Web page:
Model focuses on training and tools
In-house parts inventory and nameplate specialization is Model business plan
Berkeley, Calif.—Model Garage Owner Don Worth said with five techs and six bays if you don’t have the parts you can end up spending a lot of time moving cars around. To that point, Model Garage has an in-house parts department with common filters, hoses, and belts. Having basic service parts on hand helps limit wasting time playing on-the-lift, off-the-lift games, Worth said.
“Ideally I’d have two lifts for every tech but we just don’t have the room,” he said. “Nothing is worse than tying up a rack or putting a car back together because you’re waiting for parts. Having high-use parts on hand helps get jobs in and out.”
Model Garage specializes in Volvo, Toyota, Scion and Lexus. He said specialization helps the shop have the right inventory and service tools, and it provides better service through focused training. “We work constantly to keep up to date. Each tech has one or more specialties — Volvo, the Toyota family or smog repair.” He added that the techs have access to Identifix, Mitchell, and iATN, while two service writers and office manager use Winworks for ROs and business management.
Specialization also helps limit the amount of diagnostic tools and support information necessary. “We have the VIDA factory laptop tool (diagnostics, info, and software downloads) for 1999 and newer Volvos and the VST for earlier models,” Worth said. For Toyota, Model relies on the factory TechStream, backed by the Toyota Information System (TIS) and the Toyota hand-held scan tool for earlier models.
Volvo parts come from McKevitt Volvo in San Leandro and Lawrence Volvo in Walnut Creek. “McKevitt Parts Manager David Mahs has always been very helpful,” he said. “It’s so important to have someone pick up the phone, even if it’s to put you on hold. We never let a call go to the answering machine. Being there for your call is right up there with parts availability and reliable delivery.”
Worth’s vendor preferences are based on delivery, available inventory, and ease of use. “WORLDPAC, SSF, and IMC online ordering systems work really well,” he said. “WORLDPAC is our main supplier, they have a great system. Lookup is easy and there is a photo for part verification, and they give you an accurate idea of when the part will arrive and offer multiple daily deliveries.”
He said the biggest change is in vehicle information systems. On newer models it’s about diagnostic time it’s no longer the physical labor. “The new systems are interesting, fun, and challenging. They have so much information to access. Older cars are simpler mechanically, but you don’t have the ability to access data.”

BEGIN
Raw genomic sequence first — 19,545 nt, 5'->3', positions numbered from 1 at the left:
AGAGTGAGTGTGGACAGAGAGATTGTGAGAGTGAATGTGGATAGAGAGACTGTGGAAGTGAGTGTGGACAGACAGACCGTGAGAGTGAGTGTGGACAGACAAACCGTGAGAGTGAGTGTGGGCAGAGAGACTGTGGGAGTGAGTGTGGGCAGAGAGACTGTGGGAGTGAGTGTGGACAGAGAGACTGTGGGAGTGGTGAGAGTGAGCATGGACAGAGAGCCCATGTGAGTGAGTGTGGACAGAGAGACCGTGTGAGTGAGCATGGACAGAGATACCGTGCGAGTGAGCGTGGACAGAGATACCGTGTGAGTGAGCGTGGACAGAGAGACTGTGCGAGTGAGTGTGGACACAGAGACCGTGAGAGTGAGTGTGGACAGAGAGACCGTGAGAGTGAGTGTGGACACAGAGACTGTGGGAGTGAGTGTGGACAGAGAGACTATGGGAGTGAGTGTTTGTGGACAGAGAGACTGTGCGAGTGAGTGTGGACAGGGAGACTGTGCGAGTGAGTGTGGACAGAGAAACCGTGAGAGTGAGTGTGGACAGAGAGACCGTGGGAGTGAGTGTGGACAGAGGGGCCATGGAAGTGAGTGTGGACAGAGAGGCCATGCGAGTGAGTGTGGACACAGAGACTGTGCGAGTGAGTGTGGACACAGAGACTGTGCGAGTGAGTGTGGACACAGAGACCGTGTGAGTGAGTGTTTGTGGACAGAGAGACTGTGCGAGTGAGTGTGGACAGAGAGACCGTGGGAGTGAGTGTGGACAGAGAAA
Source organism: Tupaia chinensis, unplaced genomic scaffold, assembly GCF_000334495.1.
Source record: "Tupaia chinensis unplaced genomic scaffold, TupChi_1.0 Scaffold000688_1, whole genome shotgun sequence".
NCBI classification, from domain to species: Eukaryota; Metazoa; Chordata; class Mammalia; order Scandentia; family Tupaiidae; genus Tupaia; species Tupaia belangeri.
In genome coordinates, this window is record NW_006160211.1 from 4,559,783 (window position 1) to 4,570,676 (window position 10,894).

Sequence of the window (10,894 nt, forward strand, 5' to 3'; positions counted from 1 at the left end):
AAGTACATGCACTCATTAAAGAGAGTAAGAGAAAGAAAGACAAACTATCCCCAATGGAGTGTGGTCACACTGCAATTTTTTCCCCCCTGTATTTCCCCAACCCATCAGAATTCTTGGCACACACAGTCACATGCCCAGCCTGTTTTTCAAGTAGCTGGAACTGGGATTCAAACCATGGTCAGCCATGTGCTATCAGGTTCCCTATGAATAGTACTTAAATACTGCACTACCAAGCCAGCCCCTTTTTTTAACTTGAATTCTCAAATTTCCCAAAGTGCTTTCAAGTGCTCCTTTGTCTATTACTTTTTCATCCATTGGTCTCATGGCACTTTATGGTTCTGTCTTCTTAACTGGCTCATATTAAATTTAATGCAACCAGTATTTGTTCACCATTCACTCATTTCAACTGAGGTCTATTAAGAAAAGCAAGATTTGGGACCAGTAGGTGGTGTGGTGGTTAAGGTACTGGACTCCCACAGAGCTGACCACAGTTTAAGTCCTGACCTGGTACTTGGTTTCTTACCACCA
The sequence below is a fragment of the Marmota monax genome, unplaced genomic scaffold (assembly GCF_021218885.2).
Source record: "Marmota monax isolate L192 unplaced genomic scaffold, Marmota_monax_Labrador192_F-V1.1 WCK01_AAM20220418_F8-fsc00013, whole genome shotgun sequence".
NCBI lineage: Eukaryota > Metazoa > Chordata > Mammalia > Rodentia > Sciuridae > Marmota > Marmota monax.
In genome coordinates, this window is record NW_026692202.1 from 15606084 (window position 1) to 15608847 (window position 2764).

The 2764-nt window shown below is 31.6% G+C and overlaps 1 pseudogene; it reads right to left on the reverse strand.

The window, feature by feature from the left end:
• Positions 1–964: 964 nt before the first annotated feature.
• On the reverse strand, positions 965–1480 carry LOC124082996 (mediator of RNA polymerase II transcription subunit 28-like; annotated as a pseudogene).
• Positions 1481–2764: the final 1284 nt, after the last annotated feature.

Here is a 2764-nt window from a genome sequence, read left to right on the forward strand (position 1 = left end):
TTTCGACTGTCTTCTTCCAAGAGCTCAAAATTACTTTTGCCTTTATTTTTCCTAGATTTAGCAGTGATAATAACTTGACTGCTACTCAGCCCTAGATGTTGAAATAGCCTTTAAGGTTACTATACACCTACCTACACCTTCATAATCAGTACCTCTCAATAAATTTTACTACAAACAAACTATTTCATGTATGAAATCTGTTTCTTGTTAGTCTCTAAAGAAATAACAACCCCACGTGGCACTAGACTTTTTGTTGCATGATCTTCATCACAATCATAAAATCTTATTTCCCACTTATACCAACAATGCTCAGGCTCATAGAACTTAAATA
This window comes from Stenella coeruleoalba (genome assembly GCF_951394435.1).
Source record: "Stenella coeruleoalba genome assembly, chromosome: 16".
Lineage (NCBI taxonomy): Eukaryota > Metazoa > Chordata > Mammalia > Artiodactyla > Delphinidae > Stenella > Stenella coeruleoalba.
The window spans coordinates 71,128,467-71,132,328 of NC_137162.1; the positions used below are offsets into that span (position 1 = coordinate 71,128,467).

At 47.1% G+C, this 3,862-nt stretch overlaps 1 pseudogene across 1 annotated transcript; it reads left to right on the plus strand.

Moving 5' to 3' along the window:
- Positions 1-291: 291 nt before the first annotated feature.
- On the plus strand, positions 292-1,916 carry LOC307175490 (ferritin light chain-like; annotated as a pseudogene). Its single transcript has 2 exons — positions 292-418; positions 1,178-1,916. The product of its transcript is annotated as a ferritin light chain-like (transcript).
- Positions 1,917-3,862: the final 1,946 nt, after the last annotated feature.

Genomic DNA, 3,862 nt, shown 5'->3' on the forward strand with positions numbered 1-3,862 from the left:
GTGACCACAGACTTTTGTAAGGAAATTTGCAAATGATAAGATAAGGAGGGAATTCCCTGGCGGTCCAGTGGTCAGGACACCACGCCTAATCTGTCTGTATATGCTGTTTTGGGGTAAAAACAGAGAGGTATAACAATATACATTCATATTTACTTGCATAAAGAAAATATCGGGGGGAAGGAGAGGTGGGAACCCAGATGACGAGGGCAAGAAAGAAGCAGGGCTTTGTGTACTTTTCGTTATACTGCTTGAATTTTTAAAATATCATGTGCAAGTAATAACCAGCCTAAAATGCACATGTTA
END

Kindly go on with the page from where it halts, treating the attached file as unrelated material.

His licensed smog-repair-only technician, Samol Pho, uses a lab scope to help with diagnostics. “Lab scopes are another tool in a techs box. More and more lab scopes are used to identify problems and confirm solutions,” he said.
When it comes to keeping technicians’ training up to date, he said most of it is done online. “We’d love to have more training opportunities like what WORLDPAC does at their convention, but travel is the limiting factor. Maylan Newton, of ESI, has been very helpful. He’s given me the business support and education to turn this mechanic into a shop owner.”
Additions to the business over the last four years include hiring two service writers, Robert Perkins and Bruce Stafford, as well as Office Manager Zena Shack. “It’s been a tremendous help. I have a great staff including my lead Toyota tech, Gail Grassi, who’s worked here 23 years, and my lead Volvo tech, Jimmy Lee, who has been here 20 years.”
With the help of ESI, Model has learned to track percentage profit on parts, productivity, and new customer sources, it also has incentives for both office staff and techs. “We’re a team and try to work that way as much as possible,” Worth said. “Like our customers, we’re a diverse, interesting group and we have fun. I play my sax to announce break time and we have photos of customers wearing our T-shirts from all over the world covering the walls.”
He said joining ASCCA has been a benefit, including its chapter meetings and especially the Team Talk forum. “We must have support in Sacramento. Having ASCCA supporting us in the halls as well as informing us about pending legislation that may affect our industry is so important.”
In the coming years, training is what will make or break you, Worth said. “Today’s cars are fun and challenging, but lab scopes, fuel trim, CAN networks systems are complex. With anything new, whether it’s tools or trainings, you have to justify the extra effort and investment. There are areas of training that we need and tools we could use more often if we had easier access to training.”